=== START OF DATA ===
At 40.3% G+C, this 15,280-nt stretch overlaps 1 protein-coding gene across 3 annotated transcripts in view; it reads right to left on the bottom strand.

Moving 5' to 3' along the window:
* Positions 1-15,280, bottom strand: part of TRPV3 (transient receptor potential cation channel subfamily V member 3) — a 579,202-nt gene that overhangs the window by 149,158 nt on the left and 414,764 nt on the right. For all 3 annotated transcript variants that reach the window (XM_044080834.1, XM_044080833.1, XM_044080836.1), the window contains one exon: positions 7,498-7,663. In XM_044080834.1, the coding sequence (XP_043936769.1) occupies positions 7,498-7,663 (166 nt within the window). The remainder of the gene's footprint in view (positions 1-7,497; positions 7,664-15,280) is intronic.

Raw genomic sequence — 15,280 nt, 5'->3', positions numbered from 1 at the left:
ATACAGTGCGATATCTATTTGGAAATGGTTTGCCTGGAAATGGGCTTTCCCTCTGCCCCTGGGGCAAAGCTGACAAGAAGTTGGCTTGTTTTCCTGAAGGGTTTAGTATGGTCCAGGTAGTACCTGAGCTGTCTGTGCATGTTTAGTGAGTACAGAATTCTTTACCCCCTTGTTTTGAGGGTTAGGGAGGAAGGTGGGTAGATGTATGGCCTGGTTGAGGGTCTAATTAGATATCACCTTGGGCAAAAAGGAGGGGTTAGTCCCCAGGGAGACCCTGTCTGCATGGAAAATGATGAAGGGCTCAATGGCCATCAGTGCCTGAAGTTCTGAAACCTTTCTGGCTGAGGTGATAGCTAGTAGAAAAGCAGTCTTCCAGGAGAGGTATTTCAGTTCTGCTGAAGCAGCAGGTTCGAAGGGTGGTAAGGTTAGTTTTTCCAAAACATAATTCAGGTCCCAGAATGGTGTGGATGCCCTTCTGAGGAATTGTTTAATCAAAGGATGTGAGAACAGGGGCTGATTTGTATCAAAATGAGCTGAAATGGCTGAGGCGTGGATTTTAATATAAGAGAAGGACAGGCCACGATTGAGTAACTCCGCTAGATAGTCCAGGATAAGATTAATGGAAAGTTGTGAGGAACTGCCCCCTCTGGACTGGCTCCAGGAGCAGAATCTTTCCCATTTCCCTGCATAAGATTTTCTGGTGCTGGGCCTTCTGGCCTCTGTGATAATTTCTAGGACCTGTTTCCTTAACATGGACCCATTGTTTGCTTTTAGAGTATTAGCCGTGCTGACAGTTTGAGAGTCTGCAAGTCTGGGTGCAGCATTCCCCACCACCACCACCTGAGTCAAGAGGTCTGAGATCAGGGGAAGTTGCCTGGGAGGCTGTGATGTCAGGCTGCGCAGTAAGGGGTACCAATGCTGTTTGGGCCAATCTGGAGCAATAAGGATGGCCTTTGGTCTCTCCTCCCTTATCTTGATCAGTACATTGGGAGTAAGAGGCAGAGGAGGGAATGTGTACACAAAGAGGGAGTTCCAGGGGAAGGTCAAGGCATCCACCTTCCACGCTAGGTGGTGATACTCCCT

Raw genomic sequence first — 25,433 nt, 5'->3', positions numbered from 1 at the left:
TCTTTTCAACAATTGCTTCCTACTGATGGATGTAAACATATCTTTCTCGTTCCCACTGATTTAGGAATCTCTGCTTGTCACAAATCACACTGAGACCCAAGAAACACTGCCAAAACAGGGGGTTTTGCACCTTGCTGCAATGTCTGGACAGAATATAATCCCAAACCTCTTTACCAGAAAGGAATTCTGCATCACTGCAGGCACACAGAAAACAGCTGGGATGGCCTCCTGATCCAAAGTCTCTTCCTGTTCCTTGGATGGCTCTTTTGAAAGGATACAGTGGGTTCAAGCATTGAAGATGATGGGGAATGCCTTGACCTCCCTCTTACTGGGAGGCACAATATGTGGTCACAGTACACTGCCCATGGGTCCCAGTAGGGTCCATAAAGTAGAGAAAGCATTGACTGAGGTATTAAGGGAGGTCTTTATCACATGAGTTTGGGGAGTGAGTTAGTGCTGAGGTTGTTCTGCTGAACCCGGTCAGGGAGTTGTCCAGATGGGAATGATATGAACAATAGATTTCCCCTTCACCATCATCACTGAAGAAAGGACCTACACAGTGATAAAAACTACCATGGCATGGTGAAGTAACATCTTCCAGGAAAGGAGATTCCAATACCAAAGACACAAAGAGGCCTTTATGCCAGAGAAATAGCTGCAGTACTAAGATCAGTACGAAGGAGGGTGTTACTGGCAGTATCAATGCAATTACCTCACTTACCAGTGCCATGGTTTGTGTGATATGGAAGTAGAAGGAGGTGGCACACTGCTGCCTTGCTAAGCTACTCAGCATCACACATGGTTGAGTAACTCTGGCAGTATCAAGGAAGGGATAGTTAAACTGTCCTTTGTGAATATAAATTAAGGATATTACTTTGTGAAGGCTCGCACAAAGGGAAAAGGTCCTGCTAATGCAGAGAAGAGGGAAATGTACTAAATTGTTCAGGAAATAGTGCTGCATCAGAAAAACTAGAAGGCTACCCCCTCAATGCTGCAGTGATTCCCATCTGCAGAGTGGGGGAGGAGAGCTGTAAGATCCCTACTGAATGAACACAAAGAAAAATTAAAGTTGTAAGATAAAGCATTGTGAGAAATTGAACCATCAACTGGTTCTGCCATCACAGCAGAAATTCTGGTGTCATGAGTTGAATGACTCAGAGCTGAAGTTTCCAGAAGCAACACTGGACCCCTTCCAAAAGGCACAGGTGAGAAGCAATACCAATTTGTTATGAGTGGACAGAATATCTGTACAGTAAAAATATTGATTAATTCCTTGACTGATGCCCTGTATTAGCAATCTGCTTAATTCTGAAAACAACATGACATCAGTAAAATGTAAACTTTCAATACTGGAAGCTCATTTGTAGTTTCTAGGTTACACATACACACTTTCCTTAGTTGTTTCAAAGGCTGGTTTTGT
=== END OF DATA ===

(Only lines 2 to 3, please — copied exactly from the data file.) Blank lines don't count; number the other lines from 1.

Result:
Moving 5' to 3' along the window:
* Positions 1-15,280, bottom strand: part of TRPV3 (transient receptor potential cation channel subfamily V member 3) — a 579,202-nt gene that overhangs the window by 149,158 nt on the left and 414,764 nt on the right. For all 3 annotated transcript variants that reach the window (XM_044080834.1, XM_044080833.1, XM_044080836.1), the window contains one exon: positions 7,498-7,663. In XM_044080834.1, the coding sequence (XP_043936769.1) occupies positions 7,498-7,663 (166 nt within the window). The remainder of the gene's footprint in view (positions 1-7,497; positions 7,664-15,280) is intronic.